Sunday, July 14, 2024

Letter to the Editor

Listening not Whistling for a Leavenworth for All

Posted

It’s hard to hear clearly when others are making a lot of noise.  For instance, I hear a lot of groups, forums and publications claiming to represent our Leavenworth community voice.  But all we seem to be hearing are complaints about change coming from a select group in our community.  Changes in zoning, opposition to increased density and fear of the perceived threat to the quality of life for longtime homeowners, retirees, and second homeowners.  

But what about our workforce community…

All of us have heard the term workforce housing.  But do we truly understand the term workforce and whom this encompasses? Many might think that I am talking about the hardworking services and hospitality workers that keep the lifeblood of our tourist town running, and this is true. But it also includes the people critical to our community like healthcare workers, teachers, tradespeople, city workers and even doctors. These are the people that make up a healthy and vital community.

I cannot hear our workforce community represented in any meaningful way.  They are not represented in specialized targeted publications like the Whistle. They’re not represented in Facebook groups like Leavenworth Residents Community Forum (former Friends of Leavenworth group), and they’re not represented by some of our political candidates who are focused on “preserving our way of life” for established homeowners or “restoring pride” for the non-workforce citizenry.

These self-proclaimed community entities don’t represent our true workforce demographic. How is our workforce supposed to be represented in a forum that is opaque as to who is running things and managed on a platform (Facebook or email) that is rarely used by our younger workforce demographic. Even if they did stumble across them, many of our workforce citizens are working so hard they don’t have the luxury of even attending forums. Whether intentional or not, these community entities are by design a biased representation of our community.

A specific example of the inherent bias of these so-called community entities was on display at the recent candidate forum for mayor.  It was clear to those in attendance that many of the questions were designed blatantly to promote one perspective and were full of assumptions. And for some of the questions, candidates were forced to answer yes or no without providing context or details to their answers. It was so obvious that the audience began to chuckle at the absurdity of these questions. None of the candidates seemed happy with this format either as they were repeatedly asked to answer only yes or no or pick from a list, and not allowed to go into the depth needed.

We also heard the word community at the candidate forum. Over and over again; it was hyper emphasized.  The problem was most people in attendance were in the dare I say, the “above 50 crowd”.  As if to point this out, one of the questions from the audience was “how often do the candidates speak to anyone under 45?”  The answers included such gems as “I talk to my son all the time” and “I talk to my students”.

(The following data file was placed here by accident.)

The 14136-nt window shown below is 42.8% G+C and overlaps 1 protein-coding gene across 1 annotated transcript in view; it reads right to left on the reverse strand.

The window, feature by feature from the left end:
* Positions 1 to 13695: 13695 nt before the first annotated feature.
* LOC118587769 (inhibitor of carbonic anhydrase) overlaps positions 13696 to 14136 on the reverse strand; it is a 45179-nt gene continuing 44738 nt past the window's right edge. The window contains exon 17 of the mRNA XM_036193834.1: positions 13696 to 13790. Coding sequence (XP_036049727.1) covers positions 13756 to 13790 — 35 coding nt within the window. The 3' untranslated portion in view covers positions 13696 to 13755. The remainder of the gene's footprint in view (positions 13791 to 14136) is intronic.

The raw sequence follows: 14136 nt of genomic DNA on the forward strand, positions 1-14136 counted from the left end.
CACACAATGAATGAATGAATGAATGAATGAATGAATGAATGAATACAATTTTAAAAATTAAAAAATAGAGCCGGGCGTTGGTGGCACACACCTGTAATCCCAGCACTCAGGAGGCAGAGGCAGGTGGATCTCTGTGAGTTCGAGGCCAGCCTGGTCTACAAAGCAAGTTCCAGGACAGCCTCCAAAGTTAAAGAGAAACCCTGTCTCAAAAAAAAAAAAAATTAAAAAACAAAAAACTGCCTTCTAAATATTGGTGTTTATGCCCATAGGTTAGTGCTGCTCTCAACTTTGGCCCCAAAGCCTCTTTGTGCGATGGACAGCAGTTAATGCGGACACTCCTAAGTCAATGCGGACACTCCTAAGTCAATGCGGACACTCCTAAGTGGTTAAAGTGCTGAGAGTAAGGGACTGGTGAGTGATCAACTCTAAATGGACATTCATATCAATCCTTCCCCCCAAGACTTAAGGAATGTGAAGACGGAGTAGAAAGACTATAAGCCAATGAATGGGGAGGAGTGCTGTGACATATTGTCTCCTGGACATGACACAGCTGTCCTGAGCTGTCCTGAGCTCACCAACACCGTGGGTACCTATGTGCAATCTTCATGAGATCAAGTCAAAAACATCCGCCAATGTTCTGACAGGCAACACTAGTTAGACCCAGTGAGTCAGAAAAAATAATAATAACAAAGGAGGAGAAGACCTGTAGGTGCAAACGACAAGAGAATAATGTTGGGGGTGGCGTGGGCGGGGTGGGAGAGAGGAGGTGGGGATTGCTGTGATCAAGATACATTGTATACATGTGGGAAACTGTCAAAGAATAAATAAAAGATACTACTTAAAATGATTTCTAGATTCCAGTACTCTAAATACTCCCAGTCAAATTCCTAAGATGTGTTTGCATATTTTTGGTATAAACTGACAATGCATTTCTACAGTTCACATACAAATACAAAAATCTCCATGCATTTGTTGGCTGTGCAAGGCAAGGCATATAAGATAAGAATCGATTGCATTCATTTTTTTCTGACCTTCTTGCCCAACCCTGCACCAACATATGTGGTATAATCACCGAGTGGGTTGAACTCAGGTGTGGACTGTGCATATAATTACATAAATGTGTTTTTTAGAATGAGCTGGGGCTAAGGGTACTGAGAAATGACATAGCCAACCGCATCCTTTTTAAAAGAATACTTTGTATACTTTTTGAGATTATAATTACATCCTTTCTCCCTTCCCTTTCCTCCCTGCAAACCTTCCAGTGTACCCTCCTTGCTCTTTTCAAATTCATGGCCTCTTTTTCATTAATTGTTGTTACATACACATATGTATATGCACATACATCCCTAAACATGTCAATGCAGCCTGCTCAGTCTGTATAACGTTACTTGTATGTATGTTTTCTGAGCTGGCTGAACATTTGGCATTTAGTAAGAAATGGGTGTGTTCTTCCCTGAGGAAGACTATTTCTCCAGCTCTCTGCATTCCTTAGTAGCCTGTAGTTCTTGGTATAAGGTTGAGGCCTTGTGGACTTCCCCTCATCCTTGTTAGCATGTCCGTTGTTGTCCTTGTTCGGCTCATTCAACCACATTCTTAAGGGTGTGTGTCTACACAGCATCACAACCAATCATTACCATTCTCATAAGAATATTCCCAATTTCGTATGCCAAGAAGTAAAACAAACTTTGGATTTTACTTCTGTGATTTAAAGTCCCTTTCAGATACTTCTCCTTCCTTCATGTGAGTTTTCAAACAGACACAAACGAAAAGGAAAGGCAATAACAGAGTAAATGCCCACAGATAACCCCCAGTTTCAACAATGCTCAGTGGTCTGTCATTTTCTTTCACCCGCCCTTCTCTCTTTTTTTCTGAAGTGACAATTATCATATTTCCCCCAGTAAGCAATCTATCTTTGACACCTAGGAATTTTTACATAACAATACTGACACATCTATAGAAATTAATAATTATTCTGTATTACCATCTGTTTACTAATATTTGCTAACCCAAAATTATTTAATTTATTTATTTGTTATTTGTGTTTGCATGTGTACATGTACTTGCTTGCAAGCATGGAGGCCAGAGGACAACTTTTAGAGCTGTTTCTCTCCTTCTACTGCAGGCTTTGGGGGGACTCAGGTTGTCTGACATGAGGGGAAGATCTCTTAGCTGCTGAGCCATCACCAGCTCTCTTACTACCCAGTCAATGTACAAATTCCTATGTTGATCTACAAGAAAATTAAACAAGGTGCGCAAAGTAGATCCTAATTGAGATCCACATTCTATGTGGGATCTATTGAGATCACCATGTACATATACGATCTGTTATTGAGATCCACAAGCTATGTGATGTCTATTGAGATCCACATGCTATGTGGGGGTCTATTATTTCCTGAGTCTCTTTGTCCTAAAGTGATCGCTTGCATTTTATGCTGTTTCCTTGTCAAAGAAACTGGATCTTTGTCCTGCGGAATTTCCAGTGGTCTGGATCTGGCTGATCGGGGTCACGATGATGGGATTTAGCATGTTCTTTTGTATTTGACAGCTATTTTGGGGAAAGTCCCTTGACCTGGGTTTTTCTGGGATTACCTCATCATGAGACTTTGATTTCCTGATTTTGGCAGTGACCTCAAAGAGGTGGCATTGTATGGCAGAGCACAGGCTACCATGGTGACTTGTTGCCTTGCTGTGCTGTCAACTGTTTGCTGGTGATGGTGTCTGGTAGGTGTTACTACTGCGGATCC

How are the workforce citizens’ voices being represented?  Who is trying to hear them?  What we need is an effort to really hear workforce voices; an effort to better understand their needs, to make sure we have a city government that has the desire and conviction to support those whose voices are not always heard. Because without their presence in our community, it will cease to thrive.

So, I am trying to listen, and here is what am I hearing:

I am hearing how Cascade Medical is struggling to hire or retain healthcare workers. Case in point, recently, I had to visit a doctor in East Wenatchee who told me how she used to work at Cascade Medical but found the commute painful and could not afford to buy a home closer. So, she opted to quit and work in East Wenatchee.

I am hearing about the dropping enrollment in our schools because families are opting to live elsewhere.  And for those that don’t know, our schools are funded proportionally to our enrollment.  As enrollment drops, so does our funding for teachers, facilities, programs, etc.

I am hearing the voice of a server at a favorite local restaurant who shared how he and many of his coworkers and friends struggle to find a place to live here. He was a rare workforce member who was able to attend the recent mayoral candidate forum, and he was frustrated that issues important to him were absent in the questions the forum chose to focus on. He felt “invisible” to the audience.

Unfortunately, what’s happening today is very vocal groups like The Whistle, or the Facebook group: Leavenworth Residents Community Forum (former Friends of Leavenworth group) and even our political candidates are representing themselves as the Leavenworth community voice.  The reality is they’ve become an echo chamber for the non-workforce citizens of the community, and surprisingly, I’ve discovered some who don’t even live in our community anymore! We can’t hear our workforce voices due to the loud and shrill whistle of non-workforce complaints being repeatedly blown by these groups.  Because of this, we all must work harder to listen and truly hear from the “whole community” for it to be vital and remain a Leavenworth for all.

Celeste Peterson, Leavenworth

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